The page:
As you all know, I’m a big advocate of using Twitter as a professional development tool. This week, we’re going to look at how you can use Twitter to build your professional learning network and also gain invaluable resources! That’s right, the same social networking site that your students use to talk about sports and Lady Gaga, can be used for some of the best professional development!
There are two keys to getting dynamic information out of Twitter: 1) who you follow, and 2) hashtags.
Who You Follow. When you choose to follow someone on Twitter, everything that that person tweets will show up on your timeline. In the picture below, you can see the tweets of just a few of the people that I am following. They include the November Learning organizations; educators Brent Catlett and Steven Anderson; a social media institute; and Beth Sanders, a social studies teacher in Tarrant, AL.
There are so many educators across the country who share rich content on a regular basis. Once you find one or two of them, you simply look at who they follow and then follow the same people. Before you know it, you have a very dynamic, interactive professional network. And when I say interactive – I mean interactive! I have yet to find an educator on Twitter who won’t discuss and/or respond to you. Are you familiar with author Todd Whitaker? He is on Twitter and has endeared himself with many in MCS who tweet. If you tweet him or mention him in a tweet, don’t be surprised if you get a response!
Hashtags. Hashtags are very important to finding the information that you want on Twitter amid all of the “noise.” Hashtags are the keywords that come after the pound sign (#) and is a way of organizing topics. For example, we use #MCSLearn to share information related to resources in Madison City. The picture below shows a search on the hashtag #MCSLearn. Notice that the hashtag can appear anywhere in the tweet.
This next picture shows a search on the hashtag #edchat. #Edchat is one of the largest education chats on Twitter.
Many Twitter chats, like #Edchat, have live chats at scheduled times. However, even during non-scheduled chat times, there is almost always activity. Things are tweeted on the hashtags pretty much constantly. So, while participating in a live chat can be fun, it’s just as beneficial to go back at your convenience and search on the hashtag and read over the information that was posted.
To get started with Twitter, click here. If you already have an account, go ahead and sign in. If you don’t have an account, you’ll need to create one by entering your full name, your email address, and a password, and then click the Sign Up For Twitter button.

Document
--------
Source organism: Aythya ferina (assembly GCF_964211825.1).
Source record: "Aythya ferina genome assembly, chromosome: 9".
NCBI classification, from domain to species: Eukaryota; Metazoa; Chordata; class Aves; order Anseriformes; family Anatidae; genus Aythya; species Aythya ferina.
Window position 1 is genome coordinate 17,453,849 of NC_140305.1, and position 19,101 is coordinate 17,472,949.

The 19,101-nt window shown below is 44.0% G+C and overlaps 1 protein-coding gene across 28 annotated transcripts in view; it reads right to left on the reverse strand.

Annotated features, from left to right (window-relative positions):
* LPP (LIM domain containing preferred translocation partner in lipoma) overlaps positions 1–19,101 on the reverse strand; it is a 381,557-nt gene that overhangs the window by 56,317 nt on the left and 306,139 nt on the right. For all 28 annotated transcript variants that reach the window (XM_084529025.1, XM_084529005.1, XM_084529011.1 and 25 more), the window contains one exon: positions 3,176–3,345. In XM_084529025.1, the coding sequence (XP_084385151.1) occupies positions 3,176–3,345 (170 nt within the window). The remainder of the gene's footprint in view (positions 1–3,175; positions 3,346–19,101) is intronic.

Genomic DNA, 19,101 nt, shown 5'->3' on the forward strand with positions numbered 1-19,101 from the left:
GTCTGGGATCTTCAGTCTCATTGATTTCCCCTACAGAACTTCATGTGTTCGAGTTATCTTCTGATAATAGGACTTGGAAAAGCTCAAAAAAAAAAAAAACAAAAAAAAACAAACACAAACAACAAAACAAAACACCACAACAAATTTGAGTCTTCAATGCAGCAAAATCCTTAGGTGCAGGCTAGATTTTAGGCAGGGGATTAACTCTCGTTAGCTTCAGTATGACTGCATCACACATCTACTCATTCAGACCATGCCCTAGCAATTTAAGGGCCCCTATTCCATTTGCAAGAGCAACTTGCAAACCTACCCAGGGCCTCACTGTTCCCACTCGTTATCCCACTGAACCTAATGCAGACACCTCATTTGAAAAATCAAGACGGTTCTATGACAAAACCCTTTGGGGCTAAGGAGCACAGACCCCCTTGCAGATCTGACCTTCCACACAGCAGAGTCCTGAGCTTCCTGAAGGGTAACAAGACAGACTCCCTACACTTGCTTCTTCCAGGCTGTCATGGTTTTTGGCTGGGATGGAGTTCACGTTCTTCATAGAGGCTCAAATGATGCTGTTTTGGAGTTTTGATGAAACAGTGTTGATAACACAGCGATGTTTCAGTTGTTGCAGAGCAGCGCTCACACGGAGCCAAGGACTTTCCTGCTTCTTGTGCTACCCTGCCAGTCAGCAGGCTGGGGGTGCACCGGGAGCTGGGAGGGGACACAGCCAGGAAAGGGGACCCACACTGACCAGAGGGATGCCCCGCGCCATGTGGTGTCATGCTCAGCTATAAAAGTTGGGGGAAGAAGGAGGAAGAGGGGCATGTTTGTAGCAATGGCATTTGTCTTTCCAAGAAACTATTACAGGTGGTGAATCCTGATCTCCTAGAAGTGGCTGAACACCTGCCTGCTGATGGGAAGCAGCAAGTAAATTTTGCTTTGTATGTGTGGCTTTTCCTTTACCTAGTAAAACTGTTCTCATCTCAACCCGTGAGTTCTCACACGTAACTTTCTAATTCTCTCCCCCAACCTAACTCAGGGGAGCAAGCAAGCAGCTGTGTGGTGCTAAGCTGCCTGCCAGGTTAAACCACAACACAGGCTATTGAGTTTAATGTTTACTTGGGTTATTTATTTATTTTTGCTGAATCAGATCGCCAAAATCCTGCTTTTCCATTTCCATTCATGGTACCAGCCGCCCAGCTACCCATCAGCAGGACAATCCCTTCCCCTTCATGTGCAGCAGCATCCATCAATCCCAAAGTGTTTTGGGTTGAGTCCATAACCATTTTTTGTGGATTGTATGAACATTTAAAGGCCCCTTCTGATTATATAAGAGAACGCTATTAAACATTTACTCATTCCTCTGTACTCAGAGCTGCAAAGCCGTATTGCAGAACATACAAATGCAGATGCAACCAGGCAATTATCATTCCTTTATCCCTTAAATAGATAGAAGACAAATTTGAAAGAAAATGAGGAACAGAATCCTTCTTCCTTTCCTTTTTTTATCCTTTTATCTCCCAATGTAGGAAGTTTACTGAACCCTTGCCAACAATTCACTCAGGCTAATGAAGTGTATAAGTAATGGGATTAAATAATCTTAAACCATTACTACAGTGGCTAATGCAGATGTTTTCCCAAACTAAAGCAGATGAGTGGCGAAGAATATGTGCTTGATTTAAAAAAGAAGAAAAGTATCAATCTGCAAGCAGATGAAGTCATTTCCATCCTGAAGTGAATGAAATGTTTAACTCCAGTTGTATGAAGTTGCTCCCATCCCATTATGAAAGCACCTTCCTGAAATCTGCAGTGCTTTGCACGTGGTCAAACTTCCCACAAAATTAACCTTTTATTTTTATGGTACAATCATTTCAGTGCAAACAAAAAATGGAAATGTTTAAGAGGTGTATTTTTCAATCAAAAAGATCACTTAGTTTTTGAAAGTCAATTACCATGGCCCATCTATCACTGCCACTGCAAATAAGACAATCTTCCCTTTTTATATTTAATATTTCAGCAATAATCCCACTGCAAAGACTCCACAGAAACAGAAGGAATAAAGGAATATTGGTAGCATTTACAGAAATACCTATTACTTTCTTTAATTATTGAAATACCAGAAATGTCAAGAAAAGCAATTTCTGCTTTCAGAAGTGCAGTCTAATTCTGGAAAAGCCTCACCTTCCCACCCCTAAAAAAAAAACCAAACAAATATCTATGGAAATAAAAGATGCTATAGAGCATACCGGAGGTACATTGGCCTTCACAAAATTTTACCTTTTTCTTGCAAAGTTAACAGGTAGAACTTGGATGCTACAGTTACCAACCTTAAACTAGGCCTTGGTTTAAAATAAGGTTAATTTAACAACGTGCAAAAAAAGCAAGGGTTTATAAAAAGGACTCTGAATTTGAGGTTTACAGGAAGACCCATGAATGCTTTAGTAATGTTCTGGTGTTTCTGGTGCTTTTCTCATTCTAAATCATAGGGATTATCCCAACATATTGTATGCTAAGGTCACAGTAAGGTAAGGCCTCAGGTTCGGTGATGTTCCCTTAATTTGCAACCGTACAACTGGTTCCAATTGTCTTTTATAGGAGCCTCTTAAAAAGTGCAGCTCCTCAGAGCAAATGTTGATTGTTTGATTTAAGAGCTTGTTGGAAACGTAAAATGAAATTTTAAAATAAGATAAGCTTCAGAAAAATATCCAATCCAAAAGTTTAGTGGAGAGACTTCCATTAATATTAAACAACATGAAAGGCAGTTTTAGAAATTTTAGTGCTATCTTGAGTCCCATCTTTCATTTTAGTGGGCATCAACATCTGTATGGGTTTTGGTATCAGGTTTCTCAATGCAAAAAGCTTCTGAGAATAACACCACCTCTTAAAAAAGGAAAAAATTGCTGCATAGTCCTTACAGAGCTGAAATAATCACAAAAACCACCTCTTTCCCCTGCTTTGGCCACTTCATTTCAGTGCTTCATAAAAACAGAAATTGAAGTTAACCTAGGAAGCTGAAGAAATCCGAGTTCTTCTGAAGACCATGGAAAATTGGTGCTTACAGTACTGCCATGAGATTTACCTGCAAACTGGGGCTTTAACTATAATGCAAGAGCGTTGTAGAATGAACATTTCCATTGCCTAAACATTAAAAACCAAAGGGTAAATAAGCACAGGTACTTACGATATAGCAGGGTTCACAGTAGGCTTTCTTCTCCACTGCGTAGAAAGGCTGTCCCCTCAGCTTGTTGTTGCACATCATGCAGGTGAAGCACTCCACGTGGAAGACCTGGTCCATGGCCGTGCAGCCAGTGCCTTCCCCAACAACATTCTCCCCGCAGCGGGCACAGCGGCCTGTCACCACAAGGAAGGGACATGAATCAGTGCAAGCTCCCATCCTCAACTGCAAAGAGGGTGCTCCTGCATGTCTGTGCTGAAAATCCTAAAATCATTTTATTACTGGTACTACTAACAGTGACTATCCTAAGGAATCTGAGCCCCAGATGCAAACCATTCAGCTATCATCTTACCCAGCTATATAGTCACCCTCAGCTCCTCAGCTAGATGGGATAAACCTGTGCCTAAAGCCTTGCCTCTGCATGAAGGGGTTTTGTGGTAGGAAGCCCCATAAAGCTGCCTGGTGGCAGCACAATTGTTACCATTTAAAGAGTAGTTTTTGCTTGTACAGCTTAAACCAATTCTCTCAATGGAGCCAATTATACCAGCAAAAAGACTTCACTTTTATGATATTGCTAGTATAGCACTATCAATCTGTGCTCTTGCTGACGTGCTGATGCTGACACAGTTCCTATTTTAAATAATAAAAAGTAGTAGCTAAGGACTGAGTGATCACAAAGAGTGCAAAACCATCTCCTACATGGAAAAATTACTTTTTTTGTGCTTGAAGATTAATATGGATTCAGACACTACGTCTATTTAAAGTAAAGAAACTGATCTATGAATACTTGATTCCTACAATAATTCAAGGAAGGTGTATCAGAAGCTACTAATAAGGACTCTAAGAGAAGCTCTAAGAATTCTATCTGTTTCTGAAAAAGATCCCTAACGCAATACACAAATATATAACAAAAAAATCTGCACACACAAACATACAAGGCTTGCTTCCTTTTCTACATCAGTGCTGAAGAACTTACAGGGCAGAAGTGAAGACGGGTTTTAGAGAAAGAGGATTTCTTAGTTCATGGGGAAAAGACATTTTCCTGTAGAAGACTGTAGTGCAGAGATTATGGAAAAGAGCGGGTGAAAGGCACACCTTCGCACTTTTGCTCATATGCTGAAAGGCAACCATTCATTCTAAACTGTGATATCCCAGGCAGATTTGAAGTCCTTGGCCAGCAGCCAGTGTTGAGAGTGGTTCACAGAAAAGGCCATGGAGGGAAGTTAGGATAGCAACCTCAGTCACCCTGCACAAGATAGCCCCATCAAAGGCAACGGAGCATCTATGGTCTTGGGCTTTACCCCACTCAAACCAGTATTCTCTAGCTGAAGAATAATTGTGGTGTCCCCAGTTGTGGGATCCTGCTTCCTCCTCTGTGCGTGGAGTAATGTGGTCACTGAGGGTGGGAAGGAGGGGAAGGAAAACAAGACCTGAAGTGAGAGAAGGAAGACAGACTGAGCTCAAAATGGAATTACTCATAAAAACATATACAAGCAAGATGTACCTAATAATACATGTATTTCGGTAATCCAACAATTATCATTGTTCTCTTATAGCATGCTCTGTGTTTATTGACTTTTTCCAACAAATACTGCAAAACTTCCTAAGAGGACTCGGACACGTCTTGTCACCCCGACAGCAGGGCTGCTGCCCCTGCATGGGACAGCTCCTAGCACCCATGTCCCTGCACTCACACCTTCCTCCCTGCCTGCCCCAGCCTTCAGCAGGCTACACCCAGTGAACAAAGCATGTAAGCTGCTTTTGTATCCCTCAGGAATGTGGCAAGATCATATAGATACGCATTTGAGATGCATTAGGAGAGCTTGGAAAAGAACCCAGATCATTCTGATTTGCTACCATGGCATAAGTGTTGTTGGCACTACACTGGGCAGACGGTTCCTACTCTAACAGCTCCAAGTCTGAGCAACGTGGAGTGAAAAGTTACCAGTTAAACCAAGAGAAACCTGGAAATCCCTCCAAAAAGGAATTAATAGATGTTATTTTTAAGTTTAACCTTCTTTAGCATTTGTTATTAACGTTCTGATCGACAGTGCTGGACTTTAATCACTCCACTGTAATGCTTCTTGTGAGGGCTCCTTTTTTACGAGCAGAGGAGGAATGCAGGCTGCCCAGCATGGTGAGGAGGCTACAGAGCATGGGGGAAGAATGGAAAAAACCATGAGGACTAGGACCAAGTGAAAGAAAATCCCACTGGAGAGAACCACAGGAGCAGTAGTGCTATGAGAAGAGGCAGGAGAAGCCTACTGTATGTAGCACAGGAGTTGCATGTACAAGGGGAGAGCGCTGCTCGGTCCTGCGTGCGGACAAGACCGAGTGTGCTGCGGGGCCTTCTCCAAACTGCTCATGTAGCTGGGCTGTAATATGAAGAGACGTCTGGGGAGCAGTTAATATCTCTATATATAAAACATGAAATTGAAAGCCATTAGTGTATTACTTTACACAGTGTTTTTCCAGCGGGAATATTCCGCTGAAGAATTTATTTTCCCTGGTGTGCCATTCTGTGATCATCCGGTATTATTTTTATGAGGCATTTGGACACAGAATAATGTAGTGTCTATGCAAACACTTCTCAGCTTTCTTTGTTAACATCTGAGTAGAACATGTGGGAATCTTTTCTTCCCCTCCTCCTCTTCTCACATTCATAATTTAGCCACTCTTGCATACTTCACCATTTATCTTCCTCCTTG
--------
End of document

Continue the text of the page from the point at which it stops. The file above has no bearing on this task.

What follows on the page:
On the next page, you will be given the option to pick your Twitter username. Don’t worry too much about this; if you pick one now that you decide you don’t like, you can change it later. Once you have created your account, Twitter will send a confirmation email to the email account you specified when setting up your account. You will need to go to that email and click on the link provided in order to verify your account. Make sure you complete this step in the process!
Once you have completed the sign up process and are in Twitter, click on the Home button at the top left of the screen (it looks like a house and says Home). Once there, you’re going to go to the search box at the top right of the screen. That is where you are going to enter in the following search terms, one at a time.
First, type in #MCSLearn – don’t worry about capitalization, it doesn’t matter. What that search is going to pull up is our district Twitter feed. Now, it might look a little bare right now because it’s the middle of July; however, during the school year, there is a lot of information that is being shared on this hashtag.
Now, type in #edchat – WOW! That brings up a whole lot of information, doesn’t it? If you will look through it carefully, you will notice that some of the tweets contain links. This is where you find the gold; people will link to all kinds of resources that you may never have found otherwise (especially things that they create specifically for their own use, but share with their Twitter friends)!
If you want to learn more about following people, who to follow, etc., you can find the MCS Twitter for Teachers document here.
Here are 10 Steps for Educators New to Twitter.
For a thorough listing of educators to follow on Twitter, as well as a listing of educational chats (hashtags), you need to click on Cybraryman’s Twitter page.
I know that some of you already use Twitter; for those of you who don’t, I hope that you will at least spend some time and check it out. I think you might be pleasantly surprised! As always, let me know if you need any help!